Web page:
Sunday, May 2, 2010

Moving... to tumblr

Hi Everyone, moved the address of my blog to:

hope y'all will come follow me there!

Tuesday, April 6, 2010

Buttermilk Ice Cream

Is it 80 degrees out? I think it is!
To tell the truth, I barely use my ice cream maker. It feels like a lot of trouble for something I can buy pretty easily. But I'm slowly becoming interested in the machine again. I keep the base frozen in the freezer so I don’t have to think of freezing it when I want ice cream. (It takes 12 hours to freeze and it will not compromise with me on that...)

This ice cream is really simple. My fear with buttermilk ice cream is that it may be too watery and turn out like the hated ice milk of yore. I've solved the issue with heavy cream, of course.

Buttermilk Ice Cream
Makes 1 pint
This one is excellent with a tart or a cobbler.

1 cup buttermilk, cold
2/3 cup sugar
¼ teaspoon fine sea salt
2 cups heavy cream, cold
2 teaspoons pure vanilla extract

Whisk the buttermilk, sugar and salt together in a bowl until the sugar and salt are completely dissolved. Add cream and vanilla. Freeze according to the manufacturers’ directions on your ice cream maker.

Labels: ,

Friday, March 26, 2010

Banana Bourbon and Chocolate Flake Ice Cream

Sunday, March 14, 2010

Root Vegetables

We’re approaching spring, I’ve seen crocuses to prove it! I do think it feels wintery, however. Root Vegetables are a winter staple. If you get some great ones, they'll have the greens in tact, like the beets to the right. Radish, turnip and beet greens can all be sautéed with olive oil + garlic, sprinkled with sea salt and served with a squeeze of lemon on a piece of crusty bread. Radish and Butter Sandwiches.

What is a Root Vegetable & How do I Choose One?

Roasted Root Vegetables (pictured above in a salad with a poached egg)
Serves 4 as a side dish
These simple vegetables can be served at room temperature with a salad or mixed with 2 cups cooked quinoa (pronounced: keen-wah) for a great side. Don’t limit yourself to using only these root vegetables, you can substitute beets, carrots or Jerusalem artichokes.

¾ teaspoon flakey maldon sea salt
1 sprig rosemary, roughly chopped(1 ½ t)
1 medium potato, cut in 3/4 inch pieces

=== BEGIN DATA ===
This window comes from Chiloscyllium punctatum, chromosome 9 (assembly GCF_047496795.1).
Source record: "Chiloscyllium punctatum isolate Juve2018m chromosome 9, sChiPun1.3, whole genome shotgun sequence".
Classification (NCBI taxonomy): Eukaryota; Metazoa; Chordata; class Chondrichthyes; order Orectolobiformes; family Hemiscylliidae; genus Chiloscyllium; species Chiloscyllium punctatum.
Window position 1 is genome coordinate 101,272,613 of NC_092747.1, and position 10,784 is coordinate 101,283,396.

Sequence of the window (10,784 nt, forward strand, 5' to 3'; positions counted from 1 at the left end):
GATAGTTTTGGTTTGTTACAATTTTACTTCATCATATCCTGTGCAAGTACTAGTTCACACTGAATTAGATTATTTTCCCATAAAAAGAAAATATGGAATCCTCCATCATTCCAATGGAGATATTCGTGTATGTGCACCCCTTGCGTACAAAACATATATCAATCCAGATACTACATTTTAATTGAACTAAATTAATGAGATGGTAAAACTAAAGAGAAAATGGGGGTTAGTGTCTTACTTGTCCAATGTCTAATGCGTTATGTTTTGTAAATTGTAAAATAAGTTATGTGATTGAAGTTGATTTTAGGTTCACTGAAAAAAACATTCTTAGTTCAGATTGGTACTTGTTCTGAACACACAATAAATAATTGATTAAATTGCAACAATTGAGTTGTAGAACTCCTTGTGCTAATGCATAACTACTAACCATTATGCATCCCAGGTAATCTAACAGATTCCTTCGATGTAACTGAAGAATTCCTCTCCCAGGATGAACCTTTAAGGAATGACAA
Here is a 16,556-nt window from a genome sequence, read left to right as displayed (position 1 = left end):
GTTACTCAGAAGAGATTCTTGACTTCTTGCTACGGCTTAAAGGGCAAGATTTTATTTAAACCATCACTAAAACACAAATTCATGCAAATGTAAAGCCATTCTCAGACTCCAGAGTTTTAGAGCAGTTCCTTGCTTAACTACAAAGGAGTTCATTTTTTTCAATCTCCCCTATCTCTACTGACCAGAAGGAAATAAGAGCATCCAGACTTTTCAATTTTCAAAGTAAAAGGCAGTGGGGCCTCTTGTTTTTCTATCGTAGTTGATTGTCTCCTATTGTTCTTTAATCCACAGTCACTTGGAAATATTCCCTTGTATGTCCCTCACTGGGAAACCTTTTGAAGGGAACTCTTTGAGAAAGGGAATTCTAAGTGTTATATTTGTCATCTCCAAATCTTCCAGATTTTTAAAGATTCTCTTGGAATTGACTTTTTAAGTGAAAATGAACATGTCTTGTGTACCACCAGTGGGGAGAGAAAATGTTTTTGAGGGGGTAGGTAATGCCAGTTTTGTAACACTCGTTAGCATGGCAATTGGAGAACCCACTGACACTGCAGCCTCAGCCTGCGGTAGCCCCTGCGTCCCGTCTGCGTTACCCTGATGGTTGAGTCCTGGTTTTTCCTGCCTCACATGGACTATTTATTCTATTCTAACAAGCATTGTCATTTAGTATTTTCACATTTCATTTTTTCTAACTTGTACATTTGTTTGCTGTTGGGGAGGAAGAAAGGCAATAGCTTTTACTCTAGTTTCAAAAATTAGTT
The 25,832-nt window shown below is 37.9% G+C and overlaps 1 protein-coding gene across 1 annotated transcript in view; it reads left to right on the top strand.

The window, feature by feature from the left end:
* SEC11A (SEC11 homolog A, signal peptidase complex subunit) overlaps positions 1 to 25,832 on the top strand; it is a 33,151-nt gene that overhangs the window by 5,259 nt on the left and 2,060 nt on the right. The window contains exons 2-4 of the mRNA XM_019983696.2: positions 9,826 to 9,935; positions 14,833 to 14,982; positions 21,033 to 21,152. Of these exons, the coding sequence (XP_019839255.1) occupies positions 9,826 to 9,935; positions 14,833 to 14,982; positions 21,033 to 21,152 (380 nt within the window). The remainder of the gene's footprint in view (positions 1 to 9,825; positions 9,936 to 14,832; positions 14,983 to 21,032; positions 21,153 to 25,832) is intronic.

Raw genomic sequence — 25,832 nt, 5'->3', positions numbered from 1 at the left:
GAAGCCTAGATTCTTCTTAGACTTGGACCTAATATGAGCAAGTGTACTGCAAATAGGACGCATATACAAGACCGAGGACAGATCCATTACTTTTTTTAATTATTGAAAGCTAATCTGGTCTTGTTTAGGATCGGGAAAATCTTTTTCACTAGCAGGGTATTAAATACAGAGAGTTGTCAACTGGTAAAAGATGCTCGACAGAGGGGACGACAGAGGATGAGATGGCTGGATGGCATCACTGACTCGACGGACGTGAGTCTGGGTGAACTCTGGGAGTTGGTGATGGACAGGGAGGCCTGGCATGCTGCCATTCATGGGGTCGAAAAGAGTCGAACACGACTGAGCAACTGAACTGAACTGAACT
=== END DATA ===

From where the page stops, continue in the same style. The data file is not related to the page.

1 medium turnip, peeled and cut in ¾ inch pieces
1 medum celeriac, peeled and cut in ¾ inch pieces
1 parsnip, peeled and cut in ¾ inch pieces
1 small onion, sliced
2 tablespoons extra virgin olive oil
1 tablespoon white vinegar

Heat oven to 375 degrees. Place all the ingredients except the vinegar on a sheetpan with sides and use clean hands to toss them all together. Once everything is well coated in oil and rosemary bits, spread the mixture in an even layer. Roast for about 1 hour, until the vegetables are cooked through and golden brown at the edges and on the bottom. Toss with vinegar, adjust salt and pepper to taste.

Roasted Root Vegetables with Quinoa

Labels: , , ,

Friday, March 12, 2010

Meatloaf Madness

The beginning of the week was a big sunny bunch of madness. Now, with the rain and a chill it’s a little sad. Which brings me to the great comfort of meatloaf. If meatloaf were emotion on display, it would be a long warm hug from a big friend.

Meatloaf for me had always been associated with the school cafeteria, but now I’ve grown to appreciate it’s self-basting fatty goodness. It’s really easy to make and above all, satisfying. I like to make it in a loaf pan so it is essentially simmering in its own fat the entire time. The fat drains off at the end, but it is no diet food - it’s a giant loaf of meat, with breadcrumbs.

Serves 8

If you really want to get jiggy with this, add 2 tablespoons of beef marrow fat or bacon fat. Remember, fat equals flavor. It does not equal modeling contracts or the right to wear bikinis in public. Consider your priorities.

1 ½ cups Panko (Japanese breadcrumbs) or coarse breadrumbs
2/3 cups buttermilk or whole milk
2 ½ pounds ground beef (85% lean is best)
1 large egg
2 cloves garlic, finely chopped
½ cup chopped flat leaf parsley, plus more for garnish
½ cup tomato sauce
2 teaspoons dry mustard
1 large shallot
½ teaspoon chopped rosemary
1 teaspoon coarse sea salt
1 teaspoon freshly ground black pepper
4 strips bacon

Use your hands to combine all the ingredients except the bacon in a large bowl until well combined. Place the mixture in an 8 ½ inch by 4 ½ inch by 2 ½ inch loaf pan, form into a loaf shape.

Place the loaf pan on a sheet pan with edges. Lay the bacon over the loaf in a cris-cross pattern, tuck the ends into the pan if they hang over the edge. Bake at 375 degrees until internal temperature is 145 degrees, about 1 hour 20 minutes. Let the meatloaf cool 10 minutes, run a knife between the pan and the loaf to release it. Place the meatloaf on a platter or cutting board, discard the grease that is left in the pan or use it to make a gravy. Cut in 1 inch thick slices.

Labels: , ,